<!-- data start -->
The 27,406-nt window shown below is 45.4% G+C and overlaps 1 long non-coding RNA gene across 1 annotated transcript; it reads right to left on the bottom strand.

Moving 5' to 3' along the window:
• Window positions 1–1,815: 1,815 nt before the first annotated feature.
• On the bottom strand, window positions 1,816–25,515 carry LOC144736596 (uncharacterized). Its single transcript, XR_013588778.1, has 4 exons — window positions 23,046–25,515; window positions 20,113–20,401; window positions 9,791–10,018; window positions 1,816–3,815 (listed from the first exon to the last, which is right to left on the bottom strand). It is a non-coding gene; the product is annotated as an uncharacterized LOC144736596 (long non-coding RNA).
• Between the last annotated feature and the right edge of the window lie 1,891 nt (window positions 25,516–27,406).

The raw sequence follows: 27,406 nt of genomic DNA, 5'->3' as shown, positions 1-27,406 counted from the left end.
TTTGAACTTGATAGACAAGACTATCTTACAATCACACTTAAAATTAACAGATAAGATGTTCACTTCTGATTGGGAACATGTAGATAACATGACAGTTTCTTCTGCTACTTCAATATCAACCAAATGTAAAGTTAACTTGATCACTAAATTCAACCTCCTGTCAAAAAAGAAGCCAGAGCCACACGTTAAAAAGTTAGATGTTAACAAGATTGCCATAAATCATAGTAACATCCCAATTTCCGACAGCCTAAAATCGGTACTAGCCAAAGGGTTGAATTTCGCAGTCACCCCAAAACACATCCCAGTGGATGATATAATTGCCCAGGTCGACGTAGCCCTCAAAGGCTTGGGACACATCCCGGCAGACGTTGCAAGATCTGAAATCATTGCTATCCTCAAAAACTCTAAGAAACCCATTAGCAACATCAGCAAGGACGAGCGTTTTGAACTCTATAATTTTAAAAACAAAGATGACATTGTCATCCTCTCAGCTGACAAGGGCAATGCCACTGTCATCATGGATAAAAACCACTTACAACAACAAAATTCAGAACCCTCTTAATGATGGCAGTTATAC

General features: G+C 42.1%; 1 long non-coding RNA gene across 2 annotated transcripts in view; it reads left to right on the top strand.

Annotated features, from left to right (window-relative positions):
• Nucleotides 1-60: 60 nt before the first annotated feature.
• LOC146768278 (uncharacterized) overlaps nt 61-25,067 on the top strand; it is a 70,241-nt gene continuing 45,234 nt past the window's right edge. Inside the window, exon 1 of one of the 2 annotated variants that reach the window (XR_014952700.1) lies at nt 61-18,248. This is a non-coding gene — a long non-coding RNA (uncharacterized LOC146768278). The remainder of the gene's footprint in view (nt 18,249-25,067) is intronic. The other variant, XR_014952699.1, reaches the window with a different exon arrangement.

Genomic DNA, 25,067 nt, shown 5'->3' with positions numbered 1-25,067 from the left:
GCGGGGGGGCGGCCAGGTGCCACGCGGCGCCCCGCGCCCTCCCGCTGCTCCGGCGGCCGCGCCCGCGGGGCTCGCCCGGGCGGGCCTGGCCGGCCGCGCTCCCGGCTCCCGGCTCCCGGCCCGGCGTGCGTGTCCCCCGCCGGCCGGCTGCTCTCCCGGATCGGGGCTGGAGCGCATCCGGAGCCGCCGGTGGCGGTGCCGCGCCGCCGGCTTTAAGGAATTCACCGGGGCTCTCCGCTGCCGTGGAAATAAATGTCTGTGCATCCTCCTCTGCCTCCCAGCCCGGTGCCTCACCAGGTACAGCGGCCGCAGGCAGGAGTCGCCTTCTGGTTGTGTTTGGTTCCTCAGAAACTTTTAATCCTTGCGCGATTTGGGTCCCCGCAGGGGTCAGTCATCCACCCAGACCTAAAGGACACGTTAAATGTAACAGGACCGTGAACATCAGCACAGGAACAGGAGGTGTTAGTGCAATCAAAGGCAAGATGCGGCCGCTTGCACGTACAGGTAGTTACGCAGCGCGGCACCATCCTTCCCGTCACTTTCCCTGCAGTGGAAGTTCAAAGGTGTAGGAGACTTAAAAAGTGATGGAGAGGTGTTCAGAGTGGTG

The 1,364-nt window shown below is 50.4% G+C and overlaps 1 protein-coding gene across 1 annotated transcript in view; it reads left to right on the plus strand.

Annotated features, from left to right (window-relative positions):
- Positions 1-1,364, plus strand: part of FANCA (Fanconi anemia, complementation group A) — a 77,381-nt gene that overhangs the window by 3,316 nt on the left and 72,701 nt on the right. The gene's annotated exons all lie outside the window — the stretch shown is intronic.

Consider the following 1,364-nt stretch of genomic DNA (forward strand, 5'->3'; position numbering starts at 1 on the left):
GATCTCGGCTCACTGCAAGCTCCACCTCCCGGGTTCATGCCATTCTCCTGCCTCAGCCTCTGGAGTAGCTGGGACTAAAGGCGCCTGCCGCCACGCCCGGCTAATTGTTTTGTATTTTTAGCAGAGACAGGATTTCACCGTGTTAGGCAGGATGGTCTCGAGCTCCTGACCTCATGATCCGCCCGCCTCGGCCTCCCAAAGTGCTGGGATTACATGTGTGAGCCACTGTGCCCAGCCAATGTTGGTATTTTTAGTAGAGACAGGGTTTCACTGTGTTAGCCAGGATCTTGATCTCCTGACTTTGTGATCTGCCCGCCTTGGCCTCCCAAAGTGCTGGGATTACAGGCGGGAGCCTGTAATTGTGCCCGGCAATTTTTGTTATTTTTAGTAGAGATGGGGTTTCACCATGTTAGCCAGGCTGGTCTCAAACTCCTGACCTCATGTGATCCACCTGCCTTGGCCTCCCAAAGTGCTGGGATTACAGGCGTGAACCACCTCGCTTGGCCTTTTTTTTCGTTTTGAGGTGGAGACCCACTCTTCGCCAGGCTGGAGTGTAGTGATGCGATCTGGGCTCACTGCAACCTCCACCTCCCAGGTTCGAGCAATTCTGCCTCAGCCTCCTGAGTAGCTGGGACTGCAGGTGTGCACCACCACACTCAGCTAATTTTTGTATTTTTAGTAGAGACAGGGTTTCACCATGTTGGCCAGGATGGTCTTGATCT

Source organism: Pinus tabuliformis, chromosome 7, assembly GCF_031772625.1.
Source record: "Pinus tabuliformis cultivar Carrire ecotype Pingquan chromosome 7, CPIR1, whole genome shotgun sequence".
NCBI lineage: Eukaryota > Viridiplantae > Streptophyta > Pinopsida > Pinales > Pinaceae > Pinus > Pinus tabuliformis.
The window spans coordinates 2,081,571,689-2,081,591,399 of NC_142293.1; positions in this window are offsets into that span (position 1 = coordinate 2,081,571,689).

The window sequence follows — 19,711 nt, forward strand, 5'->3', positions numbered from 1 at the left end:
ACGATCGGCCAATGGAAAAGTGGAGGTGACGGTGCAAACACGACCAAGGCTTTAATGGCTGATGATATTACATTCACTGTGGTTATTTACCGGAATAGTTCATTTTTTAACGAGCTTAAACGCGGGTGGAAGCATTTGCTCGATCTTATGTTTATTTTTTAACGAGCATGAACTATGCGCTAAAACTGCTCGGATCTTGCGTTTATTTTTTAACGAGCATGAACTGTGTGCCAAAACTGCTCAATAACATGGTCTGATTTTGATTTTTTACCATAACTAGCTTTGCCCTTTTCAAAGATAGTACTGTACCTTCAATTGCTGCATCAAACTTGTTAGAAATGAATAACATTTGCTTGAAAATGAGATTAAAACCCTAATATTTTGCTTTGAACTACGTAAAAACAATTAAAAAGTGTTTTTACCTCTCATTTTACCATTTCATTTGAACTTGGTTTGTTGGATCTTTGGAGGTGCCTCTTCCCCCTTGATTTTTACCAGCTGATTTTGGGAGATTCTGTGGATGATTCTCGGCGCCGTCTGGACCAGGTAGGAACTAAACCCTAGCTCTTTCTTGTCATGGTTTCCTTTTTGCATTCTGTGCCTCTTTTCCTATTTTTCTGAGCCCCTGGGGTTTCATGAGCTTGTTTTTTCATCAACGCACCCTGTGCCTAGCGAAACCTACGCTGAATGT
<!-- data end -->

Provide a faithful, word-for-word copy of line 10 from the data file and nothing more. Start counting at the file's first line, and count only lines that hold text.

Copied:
• Nucleotides 1-60: 60 nt before the first annotated feature.